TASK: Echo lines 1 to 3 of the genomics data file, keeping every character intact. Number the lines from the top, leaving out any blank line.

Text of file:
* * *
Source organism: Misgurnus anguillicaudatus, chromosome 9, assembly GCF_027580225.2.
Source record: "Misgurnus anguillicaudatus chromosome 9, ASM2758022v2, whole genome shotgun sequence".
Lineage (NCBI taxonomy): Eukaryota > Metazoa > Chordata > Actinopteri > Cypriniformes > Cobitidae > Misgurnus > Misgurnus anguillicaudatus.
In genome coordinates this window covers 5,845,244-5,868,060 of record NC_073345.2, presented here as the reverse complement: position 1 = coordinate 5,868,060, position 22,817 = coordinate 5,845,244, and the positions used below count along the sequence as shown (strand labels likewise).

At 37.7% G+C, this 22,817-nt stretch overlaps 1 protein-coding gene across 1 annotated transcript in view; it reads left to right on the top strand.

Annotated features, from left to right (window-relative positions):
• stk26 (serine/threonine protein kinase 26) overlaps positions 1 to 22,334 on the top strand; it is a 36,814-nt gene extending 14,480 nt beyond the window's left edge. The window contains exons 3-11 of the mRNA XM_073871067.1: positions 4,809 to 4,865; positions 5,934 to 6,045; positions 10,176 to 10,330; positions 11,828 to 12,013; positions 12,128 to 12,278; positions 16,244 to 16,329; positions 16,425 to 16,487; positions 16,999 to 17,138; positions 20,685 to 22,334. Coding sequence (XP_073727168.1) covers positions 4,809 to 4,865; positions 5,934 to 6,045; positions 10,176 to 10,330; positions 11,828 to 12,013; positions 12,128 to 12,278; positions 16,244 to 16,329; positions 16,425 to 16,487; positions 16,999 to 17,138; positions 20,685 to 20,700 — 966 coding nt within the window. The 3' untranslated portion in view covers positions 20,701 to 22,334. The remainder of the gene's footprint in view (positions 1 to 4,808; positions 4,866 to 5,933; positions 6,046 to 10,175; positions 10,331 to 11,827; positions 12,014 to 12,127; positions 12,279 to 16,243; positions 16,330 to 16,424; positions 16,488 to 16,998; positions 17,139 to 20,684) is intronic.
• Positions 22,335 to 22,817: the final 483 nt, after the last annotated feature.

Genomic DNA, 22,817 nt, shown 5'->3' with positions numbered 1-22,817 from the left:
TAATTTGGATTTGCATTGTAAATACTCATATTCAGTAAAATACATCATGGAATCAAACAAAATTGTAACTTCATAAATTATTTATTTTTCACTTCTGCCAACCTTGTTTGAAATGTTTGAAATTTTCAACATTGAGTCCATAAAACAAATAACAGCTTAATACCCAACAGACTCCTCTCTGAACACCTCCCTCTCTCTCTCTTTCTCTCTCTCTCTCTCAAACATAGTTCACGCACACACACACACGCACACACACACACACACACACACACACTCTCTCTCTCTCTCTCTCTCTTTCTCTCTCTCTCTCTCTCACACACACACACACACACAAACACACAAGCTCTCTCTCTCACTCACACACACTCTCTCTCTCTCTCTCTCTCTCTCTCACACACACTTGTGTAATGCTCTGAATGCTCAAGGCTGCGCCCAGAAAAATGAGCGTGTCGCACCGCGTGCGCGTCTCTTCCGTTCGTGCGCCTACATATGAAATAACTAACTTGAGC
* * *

Source organism: Misgurnus anguillicaudatus, chromosome 9, assembly GCF_027580225.2.
Source record: "Misgurnus anguillicaudatus chromosome 9, ASM2758022v2, whole genome shotgun sequence".
Lineage (NCBI taxonomy): Eukaryota > Metazoa > Chordata > Actinopteri > Cypriniformes > Cobitidae > Misgurnus > Misgurnus anguillicaudatus.